(Kypriakí Dimokratía; Kibris Cumhuriyeti). Co-extensive state with the homonymous island, located in the eastern Mediterranean Sea (5,896 km² Republic of Cyprus; 3,355 km² Turkish Republic of Northern Cyprus). Capital: Nicosia. Republic: Population of Cyprus 789,300. (2008 estimate); Turkish Republic of Northern Cyprus 271,100 inhab. (2008 estimate). Language: Republic of Cyprus Greek and Turkish (official); Turkish Republic of Northern Cyprus turkish. Religion: Orthodox 94.8%, Catholics 1.5%, Maronite Catholics 0.6%, Muslims 0.6%, Armenians 0.3%, other religions 2.2%. Monetary unit: euro (100 cents). Human Development Index: 0.912 (28th place). Member of: Commonwealth, Council of Europe, EBRD, UN, OSCE, EU and WTO.
TERRITORY: PHYSICAL GEOGRAPHY
Morphologically Cyprus is linked to the corrugations that border the southern side of Anatolia, as it detached itself at the end of the Cenozoic era from the Taurus range. From the structural point of view, a northern fold can be distinguished (Mount Kyreneia or Pentadáutylos, 1023 m), formed largely by sedimentary rocks from the Mesozoic, which extends towards the E with the long peninsula of Karpas, closed by the cape of Sant’Andrea; in the southern section of the island rises a more imposing mountain system, consisting mainly of effusive eruptive rocks – in the Mesozoic there was a recurring volcanic activity – and culminating in the Olympus mountains (Mount Tróodos, 1953 m), from which numerous ridges branch off and which the incessant erosive action has intensely modeled, giving rise to jagged ridges and deep valley furrows. Between the two chains opens a large depression, the Mesaria or Mesoaria. It constitutes, with the exception of the small coastal plains, the only flat area of the island and is therefore the most populated and economically important, despite the presence of vast limestone expanses considerably reducing the fertility of the soil. The coastline is varied: straight and uniform to the N, the coastline is divided elsewhere into gulfs and bays (of Famagusta, Lárnaca, Limassól, Episkope, Mórfou etc.). The hydrographic network is modest; the watercourses have a torrential regime, as they are fed solely by winter rainfall, while they are almost dry in summer. The most important, the Pediaíos and the Jalias, run through the Mesaria: once subject to floods and often disastrous floods during the rains, they have now been partly regulated by various artificial basins, which also made it possible to irrigate vast agricultural areas. The climate is Mediterranean with mild winters and very hot summers, especially in the central plain (Nicosia averages 36 ºC in July and 14.5 ºC in January). The rains, concentrated in autumn and winter, generally do not exceed 500 mm per year; they decrease to 350 mm in the Mesaria, more closed to maritime influences, while on the southern hills it can reach 1000 mm per year. The climate is Mediterranean with mild winters and very hot summers, especially in the central plain (Nicosia averages 36 ºC in July and 14.5 ºC in January). The rainfall generally does not exceed 500 mm per year; they decrease to 350 mm in the Mesaria, more closed to maritime influences, while on the southern reliefs it can reach 1000 mm per year. The prevalent vegetation consists of the Mediterranean scrub; on the mountain areas, however, there are pine and cypress woods.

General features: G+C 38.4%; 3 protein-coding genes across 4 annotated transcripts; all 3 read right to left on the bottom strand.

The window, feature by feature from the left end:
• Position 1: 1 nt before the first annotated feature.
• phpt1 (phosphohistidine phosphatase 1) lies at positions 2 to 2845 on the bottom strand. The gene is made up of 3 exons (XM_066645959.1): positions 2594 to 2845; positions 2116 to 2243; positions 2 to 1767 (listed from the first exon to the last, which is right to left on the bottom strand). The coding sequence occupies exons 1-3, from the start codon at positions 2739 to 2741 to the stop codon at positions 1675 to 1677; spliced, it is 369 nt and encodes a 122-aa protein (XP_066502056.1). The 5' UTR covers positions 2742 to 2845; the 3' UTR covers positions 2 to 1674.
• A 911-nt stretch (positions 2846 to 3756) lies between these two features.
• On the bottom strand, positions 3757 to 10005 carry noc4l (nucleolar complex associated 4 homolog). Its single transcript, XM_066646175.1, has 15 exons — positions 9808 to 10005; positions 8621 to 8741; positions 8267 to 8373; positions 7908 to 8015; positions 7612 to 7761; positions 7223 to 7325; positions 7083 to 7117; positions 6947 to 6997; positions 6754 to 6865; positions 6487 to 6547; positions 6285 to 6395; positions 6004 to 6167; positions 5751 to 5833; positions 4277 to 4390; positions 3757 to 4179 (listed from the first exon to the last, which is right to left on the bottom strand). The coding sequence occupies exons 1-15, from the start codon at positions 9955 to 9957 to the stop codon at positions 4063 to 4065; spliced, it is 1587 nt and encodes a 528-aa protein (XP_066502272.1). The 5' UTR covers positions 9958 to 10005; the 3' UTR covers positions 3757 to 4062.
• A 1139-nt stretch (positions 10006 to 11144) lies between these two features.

In the past, the vegetation of Cyprus was mainly composed of pine forests, which once covered a large part of the territory but are now reduced to a few areas in the Tróodos mountain range.; in places that in the past were subject to intense deforestation, the Mediterranean scrub has spread, becoming the prevailing vegetation. However, the most common tree species are cypress, cedar, juniper and plane tree. The flora of Cyprus is very varied and rich in endemic species of great beauty (poppies, buttercups, anemones). One of the rarest species is the orchid, of which there are 45 varieties in Cyprus. The local fauna consists of foxes, hares, hedgehogs, as well as many species of reptiles (lizards, geckos, various families of snakes). Among the poultry species, raptors such as the hawk and the griffon vulture are widespread. There are also numerous animals protected because they are at risk of extinction that live in the reserves; in particular we remember the Cypriot mouflon and the monk seal. From an environmental point of view, Cyprus has suffered the consequences of a strong building development, which has characterized the cities of the southern part of the island following the split. A particularly harmful environmental impact has had the uncontrolled construction of large hotel complexes on the coasts of the country. The shortage of drinking water is one of the most serious problems in the region, and is considerably aggravated by the consumption of it in tourist facilities. In the North, building development over the past thirty years has been more moderate. According to 800zipcodes, protected areas make up 4.4% of the territory. The problem of environmental protection has led to the establishment of numerous forest and marine reserves and various national forest parks. The only real National Park is the one located in the Akamas peninsula, at the extreme West of the country.